Cardiovascular Disease Specialist Van Wert OH

Cardiovascular disease caused more than one third of all deaths in the US in 2004, making it the nation’s No. 1 killer. Confronted with that grim statistic, one could venture we’ve been missing something. Two new studies suggest what that might be—fruits and vegetables full of vitamin C and a daily dose of sunshine.

Steven J Yakubov, MD
(614) 262-6772
3705 Olentangy River Rd
Columbus, OH
Business
MidOhio Cardiology & Vascular Consultants Inc
Specialties
Cardiology

Data Provided by:
Wael Khoury, MD
(216) 475-5370
12000 McCracken Rd
Cleveland, OH
Business
Cardiology Associates Of Cleveland
Specialties
Cardiology

Data Provided by:
Jerome F Beekman
(419) 424-0380
200 W Pearl St
Findlay, OH
Specialty
Cardiology, Internal Medicine, Cardiovascular Disease

Data Provided by:
Firas Al Solaiman
(800) 223-2273
9500 Euclid Ave
Cleveland, OH
Specialty
Cardiovascular Disease

Data Provided by:
Thomas Vincent Abowd, MD
(419) 479-5690
4235 Secor Rd
Toledo, OH
Specialties
Cardiology
Gender
Male
Education
Medical School: Univ Of Mi Med Sch, Ann Arbor Mi 48109
Graduation Year: 1963

Data Provided by:
Mark E Krebs, MD
(937) 223-4461
122 Wyoming St
Dayton, OH
Business
Miami Valley Cardiologists Inc
Specialties
Cardiology

Data Provided by:
Robert Steven Finkelhor, MD
(216) 778-5270
2500 Metrohealth Dr
Cleveland, OH
Specialties
Cardiology
Gender
Male
Education
Medical School: Jefferson Med Coll-Thos Jefferson Univ, Philadelphia Pa 19107
Graduation Year: 1978

Data Provided by:
Grace Cater
(216) 778-2431
2500 Metrohealth Dr
Cleveland, OH
Specialty
Cardiology, Cardiovascular Disease

Data Provided by:
Holly M Ippisch
(513) 636-4432
3333 Burnet Ave
Cincinnati, OH
Specialty
Pediatric Cardiology

Data Provided by:
Rahul Kumar Dhingra
(440) 329-7305
125 E Broad St
Elyria, OH
Specialty
Cardiology, Cardiovascular Disease

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New Ways to a Healthy Heart

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By Kris Kucera

Cardiovascular disease caused more than one third of all deaths in the US in 2004, making it the nation’s No. 1 killer. Confronted with that grim statistic, one could venture we’ve been missing something. Two new studies suggest what that might be—fruits and vegetables full of vitamin C and a daily dose of sunshine. In the first study, conducted at the University of Cambridge, researchers charted the vitamin C plasma concentrations of more than 20,000 Europeans between the ages of 40 and 79 for nearly a decade and documented their rates of stroke. “People in the top 25 percent of vitamin C concentrations had a 42 percent lower risk of stroke over 10 years versus those in the bottom 25 percent,” says lead researcher Phyo Myint, MD. “And the effect was independent of major classical risk factors.” Noting that few studies show vitamin C supplements alone prevent stroke, Myint posits that other goodies found naturally in fruit and vegetables, such as bioflavonoids and plant sterols, probably play important complementary roles in stroke prevention.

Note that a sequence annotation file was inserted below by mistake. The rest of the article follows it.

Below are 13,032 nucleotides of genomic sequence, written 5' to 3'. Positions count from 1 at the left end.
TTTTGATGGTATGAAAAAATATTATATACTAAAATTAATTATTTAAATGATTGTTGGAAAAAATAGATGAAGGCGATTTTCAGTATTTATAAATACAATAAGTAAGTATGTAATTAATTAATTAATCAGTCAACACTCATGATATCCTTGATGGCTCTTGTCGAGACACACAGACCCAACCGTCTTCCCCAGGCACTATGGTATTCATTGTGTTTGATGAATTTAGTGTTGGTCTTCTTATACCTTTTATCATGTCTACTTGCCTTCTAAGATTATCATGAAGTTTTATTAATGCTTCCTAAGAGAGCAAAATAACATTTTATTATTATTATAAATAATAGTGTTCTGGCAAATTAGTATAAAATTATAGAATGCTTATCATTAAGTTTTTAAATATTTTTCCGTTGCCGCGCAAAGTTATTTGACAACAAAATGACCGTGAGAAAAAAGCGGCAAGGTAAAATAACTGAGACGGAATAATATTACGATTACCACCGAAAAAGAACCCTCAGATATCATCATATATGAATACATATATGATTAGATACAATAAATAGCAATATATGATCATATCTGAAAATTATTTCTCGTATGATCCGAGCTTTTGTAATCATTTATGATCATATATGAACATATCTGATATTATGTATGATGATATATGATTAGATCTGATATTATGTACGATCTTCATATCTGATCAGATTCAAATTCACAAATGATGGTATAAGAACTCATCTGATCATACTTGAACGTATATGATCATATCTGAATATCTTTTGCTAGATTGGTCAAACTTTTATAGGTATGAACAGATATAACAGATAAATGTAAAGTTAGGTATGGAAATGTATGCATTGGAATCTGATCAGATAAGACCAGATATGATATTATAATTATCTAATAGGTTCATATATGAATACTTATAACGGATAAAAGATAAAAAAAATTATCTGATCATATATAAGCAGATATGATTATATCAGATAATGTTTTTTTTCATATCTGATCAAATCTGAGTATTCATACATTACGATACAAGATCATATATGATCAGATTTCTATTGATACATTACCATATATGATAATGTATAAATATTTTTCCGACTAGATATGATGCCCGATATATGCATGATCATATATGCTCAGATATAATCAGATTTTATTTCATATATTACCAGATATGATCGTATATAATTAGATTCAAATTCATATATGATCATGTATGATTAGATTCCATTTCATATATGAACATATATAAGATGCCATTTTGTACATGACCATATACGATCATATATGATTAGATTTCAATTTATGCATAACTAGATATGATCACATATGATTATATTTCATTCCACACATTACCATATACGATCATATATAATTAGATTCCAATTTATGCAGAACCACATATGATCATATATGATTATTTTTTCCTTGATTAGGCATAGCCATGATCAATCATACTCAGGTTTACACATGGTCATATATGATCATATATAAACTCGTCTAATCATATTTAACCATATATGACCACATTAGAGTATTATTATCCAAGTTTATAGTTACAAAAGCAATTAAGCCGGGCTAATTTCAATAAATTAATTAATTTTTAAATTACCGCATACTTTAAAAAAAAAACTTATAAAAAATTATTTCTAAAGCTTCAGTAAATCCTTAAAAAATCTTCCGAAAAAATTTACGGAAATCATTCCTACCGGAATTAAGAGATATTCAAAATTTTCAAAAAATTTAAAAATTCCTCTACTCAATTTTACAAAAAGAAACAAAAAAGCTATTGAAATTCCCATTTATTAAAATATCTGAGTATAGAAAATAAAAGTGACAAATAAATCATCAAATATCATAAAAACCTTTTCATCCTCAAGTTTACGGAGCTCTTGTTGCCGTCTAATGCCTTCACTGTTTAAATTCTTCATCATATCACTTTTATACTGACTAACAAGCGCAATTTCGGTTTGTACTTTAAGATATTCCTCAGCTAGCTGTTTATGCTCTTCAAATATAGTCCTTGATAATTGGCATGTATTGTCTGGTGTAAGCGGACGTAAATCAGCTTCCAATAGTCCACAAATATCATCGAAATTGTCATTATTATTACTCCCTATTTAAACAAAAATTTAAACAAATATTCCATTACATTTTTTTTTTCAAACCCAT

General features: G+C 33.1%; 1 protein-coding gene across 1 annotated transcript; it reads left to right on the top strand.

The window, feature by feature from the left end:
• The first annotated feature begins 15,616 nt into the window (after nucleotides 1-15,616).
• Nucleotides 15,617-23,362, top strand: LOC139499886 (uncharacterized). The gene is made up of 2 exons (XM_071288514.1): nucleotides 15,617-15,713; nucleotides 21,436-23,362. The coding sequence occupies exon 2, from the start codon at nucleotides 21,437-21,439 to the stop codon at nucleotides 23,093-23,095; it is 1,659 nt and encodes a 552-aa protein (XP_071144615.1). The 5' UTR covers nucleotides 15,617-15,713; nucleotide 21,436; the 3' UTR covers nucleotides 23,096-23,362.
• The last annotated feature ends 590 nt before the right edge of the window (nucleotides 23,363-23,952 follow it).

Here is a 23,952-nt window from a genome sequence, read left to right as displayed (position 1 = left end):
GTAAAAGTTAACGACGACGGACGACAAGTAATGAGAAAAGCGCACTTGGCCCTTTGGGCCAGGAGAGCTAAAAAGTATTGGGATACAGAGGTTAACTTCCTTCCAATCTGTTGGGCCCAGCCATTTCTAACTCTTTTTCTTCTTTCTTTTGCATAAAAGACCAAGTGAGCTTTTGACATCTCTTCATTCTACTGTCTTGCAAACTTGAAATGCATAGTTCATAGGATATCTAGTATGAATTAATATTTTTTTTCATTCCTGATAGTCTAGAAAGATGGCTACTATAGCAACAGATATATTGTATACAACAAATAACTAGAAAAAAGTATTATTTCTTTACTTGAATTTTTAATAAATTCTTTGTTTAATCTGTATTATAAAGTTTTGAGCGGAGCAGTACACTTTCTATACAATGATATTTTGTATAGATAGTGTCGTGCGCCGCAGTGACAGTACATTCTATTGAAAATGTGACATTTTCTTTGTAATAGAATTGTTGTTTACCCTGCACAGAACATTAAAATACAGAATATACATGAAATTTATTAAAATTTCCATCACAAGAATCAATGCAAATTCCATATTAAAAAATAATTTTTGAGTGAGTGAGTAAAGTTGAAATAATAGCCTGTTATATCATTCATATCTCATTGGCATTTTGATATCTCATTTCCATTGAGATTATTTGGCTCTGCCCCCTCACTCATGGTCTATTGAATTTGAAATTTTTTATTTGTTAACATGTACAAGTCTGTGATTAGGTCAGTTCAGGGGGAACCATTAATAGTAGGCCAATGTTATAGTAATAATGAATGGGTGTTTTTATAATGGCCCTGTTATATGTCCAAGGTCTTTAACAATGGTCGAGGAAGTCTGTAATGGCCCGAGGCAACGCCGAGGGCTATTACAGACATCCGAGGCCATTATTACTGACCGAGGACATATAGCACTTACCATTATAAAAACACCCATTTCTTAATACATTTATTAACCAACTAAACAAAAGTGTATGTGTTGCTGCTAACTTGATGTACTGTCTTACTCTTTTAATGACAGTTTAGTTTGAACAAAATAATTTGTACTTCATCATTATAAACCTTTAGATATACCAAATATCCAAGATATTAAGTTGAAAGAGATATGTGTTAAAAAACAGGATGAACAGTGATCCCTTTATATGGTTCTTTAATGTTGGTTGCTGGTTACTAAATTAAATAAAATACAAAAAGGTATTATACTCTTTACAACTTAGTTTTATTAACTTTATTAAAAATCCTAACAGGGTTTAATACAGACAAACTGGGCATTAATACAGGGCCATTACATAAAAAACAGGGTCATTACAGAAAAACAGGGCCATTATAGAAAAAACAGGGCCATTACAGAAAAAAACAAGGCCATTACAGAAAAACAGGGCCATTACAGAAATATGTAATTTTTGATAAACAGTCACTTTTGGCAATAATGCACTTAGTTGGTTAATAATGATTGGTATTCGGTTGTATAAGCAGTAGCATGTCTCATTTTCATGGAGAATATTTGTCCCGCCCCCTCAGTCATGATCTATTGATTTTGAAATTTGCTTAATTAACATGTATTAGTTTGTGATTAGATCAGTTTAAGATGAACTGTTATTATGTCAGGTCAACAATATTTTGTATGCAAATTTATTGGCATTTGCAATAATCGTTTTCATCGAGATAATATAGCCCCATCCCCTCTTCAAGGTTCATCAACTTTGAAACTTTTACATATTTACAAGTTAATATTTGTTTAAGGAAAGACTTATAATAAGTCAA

The second study, at Harvard Medical School, examined more than 1,700 people with hypertension over an average of five and a half years. It found that the participants with vitamin D deficiencies were twice as likely to have heart attacks, strokes, or other serious cardiovascular events than the participants with normal vitamin D levels. Most experts agree that 15 minutes of sun each day or 1,000 mg daily of vitamin D supplements will give you what you need.

Author: Kris Kucera

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